Author(s): David Zweig
This is an inspiring look at the hidden stars in every field who perform essential work without recognition. In a culture where so many strive for praise and glory, what kind of person finds the greatest reward in anonymous work? Expanding from his acclaimed Atlantic article, "What Do Fact-Checkers and Anesthesiologists Have in Common?" David Zweig explores what we can all learn from a modest group he calls "Invisibles." Their careers require expertise, skill, and dedication, yet they receive little or no public credit. And that's just fine with them. Zweig met with a wide range of Invisibles to discover first hand what motivates them and how they define success and satisfaction. His fascinating subjects include: a virtuoso cinematographer for major films; the lead engineer on some of the world's tallest skyscrapers; a high-end perfume maker; and an elite interpreter at the United Nations. Despite the diversity of their careers, Zweig found that all Invisibles embody the same core traits. And he shows why the rest of us might be more fulfilled if we followed their example. David Zweig has written for The Atlantic, The New York Times, and Slate, among other publications. He has presented his research about how media and technology affect self-perception at numerous universities and academic conferences. This is his first non-fiction book.
"An encouraging salute to the world behind the scenes, where the 'Invisibles' allow the show to go on. Journalist Zweig suggests, with considerable merit, that, in our culture of wanting it all, we have forgotten the hard work of getting there...In Zweig's fascinating world, the limelight doesn't hold a candle to the satisfaction of hard work well done." -"Kirkus" "Zweig's stint as a fact checker at a magazine no doubt inspired him to look closely at the unsung, behind-the-scenes workers he calls the invisibles....[He] touches on philosophy, religion, and psychology in exploring the satisfaction derived from work exceptionally well done in contrast to the noisy self-promotion now prevalent...and uses the profiles to offer some quiet and thoughtful space to consider the inner value of high-quality work." -"Booklist" "A fascinating tour of the hidden landscapes on which human society actually operates. This will change the way you see the world and, hopefully, your place within it." -Douglas Rushkoff, bestselling author of "Present Shock" ""Invisibles" is a one-book cultural revolution, fighting the current cultural tide toward narcissistic self-promotion with the truth that real satisfaction is often silent." -Jean Twenge, bestselling co-author of "The Narcissism Epidemic " "Top Business Book to Read in 2014: "Invisibles "explains why some of the world's most talented, accomplished people choose to fly under the radar... It's a clarion call for work as a craft: for generously sharing knowledge without hogging credit and prizing meaningful work above public recognition. An excellent book." -Adam Grant, Wharton professor and bestselling author of "Give and Take" "The genius at the top doesn't make their team look good. It's a great team that makes the guy at the top look like a genius...and Invisibles proves it." -Simon Sinek, Optimist and bestselling author of "Start With Why" and "Leaders Eat Last"ns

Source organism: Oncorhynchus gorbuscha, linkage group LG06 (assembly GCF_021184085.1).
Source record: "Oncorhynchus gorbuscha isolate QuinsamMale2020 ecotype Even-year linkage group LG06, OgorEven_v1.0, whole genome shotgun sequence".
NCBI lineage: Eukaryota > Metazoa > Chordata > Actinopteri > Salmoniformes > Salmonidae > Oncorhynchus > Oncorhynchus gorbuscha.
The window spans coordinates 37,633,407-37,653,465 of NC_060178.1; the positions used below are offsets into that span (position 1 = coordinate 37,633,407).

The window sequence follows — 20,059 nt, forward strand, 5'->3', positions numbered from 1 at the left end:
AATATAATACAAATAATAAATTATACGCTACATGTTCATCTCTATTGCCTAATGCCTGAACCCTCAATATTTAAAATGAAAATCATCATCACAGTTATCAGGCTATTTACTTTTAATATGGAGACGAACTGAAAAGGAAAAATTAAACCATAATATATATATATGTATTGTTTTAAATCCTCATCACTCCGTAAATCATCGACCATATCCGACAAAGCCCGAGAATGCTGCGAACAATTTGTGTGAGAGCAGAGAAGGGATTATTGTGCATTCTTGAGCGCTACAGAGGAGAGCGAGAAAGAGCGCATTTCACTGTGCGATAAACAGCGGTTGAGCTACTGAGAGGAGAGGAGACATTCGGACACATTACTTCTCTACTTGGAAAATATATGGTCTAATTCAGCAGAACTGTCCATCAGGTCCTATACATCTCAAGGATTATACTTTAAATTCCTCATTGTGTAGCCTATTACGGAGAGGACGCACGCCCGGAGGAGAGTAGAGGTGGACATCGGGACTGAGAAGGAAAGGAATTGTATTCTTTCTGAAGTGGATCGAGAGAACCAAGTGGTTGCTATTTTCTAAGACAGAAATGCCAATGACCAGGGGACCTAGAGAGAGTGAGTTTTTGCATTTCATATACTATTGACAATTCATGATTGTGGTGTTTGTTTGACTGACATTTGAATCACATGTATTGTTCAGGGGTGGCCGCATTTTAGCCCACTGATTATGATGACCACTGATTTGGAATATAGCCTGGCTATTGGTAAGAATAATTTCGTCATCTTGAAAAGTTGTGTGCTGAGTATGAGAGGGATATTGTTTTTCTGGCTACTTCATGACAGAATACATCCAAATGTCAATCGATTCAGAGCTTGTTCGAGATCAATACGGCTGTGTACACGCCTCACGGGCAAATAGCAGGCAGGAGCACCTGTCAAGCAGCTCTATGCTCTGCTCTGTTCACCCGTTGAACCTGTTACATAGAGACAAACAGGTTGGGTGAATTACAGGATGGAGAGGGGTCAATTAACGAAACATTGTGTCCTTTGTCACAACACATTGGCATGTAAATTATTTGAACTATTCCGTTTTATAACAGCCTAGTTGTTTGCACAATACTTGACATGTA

David Zweig has written for The Atlantic, The New York Times, and Slate, among other publications. He has presented his research about how media and technology affect self-perception at numerous universities and academic conferences. This is his first non-fiction book.